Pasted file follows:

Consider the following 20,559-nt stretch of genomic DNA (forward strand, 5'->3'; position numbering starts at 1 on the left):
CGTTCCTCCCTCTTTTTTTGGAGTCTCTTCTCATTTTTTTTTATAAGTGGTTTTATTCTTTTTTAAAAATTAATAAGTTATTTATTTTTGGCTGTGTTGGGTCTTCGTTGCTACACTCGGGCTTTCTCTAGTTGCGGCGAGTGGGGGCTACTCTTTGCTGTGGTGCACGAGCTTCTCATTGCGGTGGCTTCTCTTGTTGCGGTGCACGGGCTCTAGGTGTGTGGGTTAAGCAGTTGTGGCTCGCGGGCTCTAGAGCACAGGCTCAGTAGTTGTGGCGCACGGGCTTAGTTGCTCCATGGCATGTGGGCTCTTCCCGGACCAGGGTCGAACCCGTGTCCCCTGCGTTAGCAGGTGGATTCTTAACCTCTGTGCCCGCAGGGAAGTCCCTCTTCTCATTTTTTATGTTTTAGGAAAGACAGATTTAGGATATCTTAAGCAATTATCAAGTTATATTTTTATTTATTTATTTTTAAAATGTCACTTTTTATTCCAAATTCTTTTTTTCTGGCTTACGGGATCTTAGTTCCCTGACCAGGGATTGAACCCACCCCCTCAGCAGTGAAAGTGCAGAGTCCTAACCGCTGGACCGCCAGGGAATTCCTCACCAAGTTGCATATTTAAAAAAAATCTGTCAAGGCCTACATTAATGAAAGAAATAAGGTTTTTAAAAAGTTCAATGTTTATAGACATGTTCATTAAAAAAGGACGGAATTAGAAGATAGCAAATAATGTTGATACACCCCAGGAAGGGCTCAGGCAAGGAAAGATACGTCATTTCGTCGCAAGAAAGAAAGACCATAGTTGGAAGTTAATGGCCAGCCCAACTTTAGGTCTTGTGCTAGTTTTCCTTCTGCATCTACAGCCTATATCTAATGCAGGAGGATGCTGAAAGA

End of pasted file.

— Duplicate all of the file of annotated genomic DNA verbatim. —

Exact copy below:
Consider the following 20,559-nt stretch of genomic DNA (forward strand, 5'->3'; position numbering starts at 1 on the left):
CGTTCCTCCCTCTTTTTTTGGAGTCTCTTCTCATTTTTTTTTATAAGTGGTTTTATTCTTTTTTAAAAATTAATAAGTTATTTATTTTTGGCTGTGTTGGGTCTTCGTTGCTACACTCGGGCTTTCTCTAGTTGCGGCGAGTGGGGGCTACTCTTTGCTGTGGTGCACGAGCTTCTCATTGCGGTGGCTTCTCTTGTTGCGGTGCACGGGCTCTAGGTGTGTGGGTTAAGCAGTTGTGGCTCGCGGGCTCTAGAGCACAGGCTCAGTAGTTGTGGCGCACGGGCTTAGTTGCTCCATGGCATGTGGGCTCTTCCCGGACCAGGGTCGAACCCGTGTCCCCTGCGTTAGCAGGTGGATTCTTAACCTCTGTGCCCGCAGGGAAGTCCCTCTTCTCATTTTTTATGTTTTAGGAAAGACAGATTTAGGATATCTTAAGCAATTATCAAGTTATATTTTTATTTATTTATTTTTAAAATGTCACTTTTTATTCCAAATTCTTTTTTTCTGGCTTACGGGATCTTAGTTCCCTGACCAGGGATTGAACCCACCCCCTCAGCAGTGAAAGTGCAGAGTCCTAACCGCTGGACCGCCAGGGAATTCCTCACCAAGTTGCATATTTAAAAAAAATCTGTCAAGGCCTACATTAATGAAAGAAATAAGGTTTTTAAAAAGTTCAATGTTTATAGACATGTTCATTAAAAAAGGACGGAATTAGAAGATAGCAAATAATGTTGATACACCCCAGGAAGGGCTCAGGCAAGGAAAGATACGTCATTTCGTCGCAAGAAAGAAAGACCATAGTTGGAAGTTAATGGCCAGCCCAACTTTAGGTCTTGTGCTAGTTTTCCTTCTGCATCTACAGCCTATATCTAATGCAGGAGGATGCTGAAAGA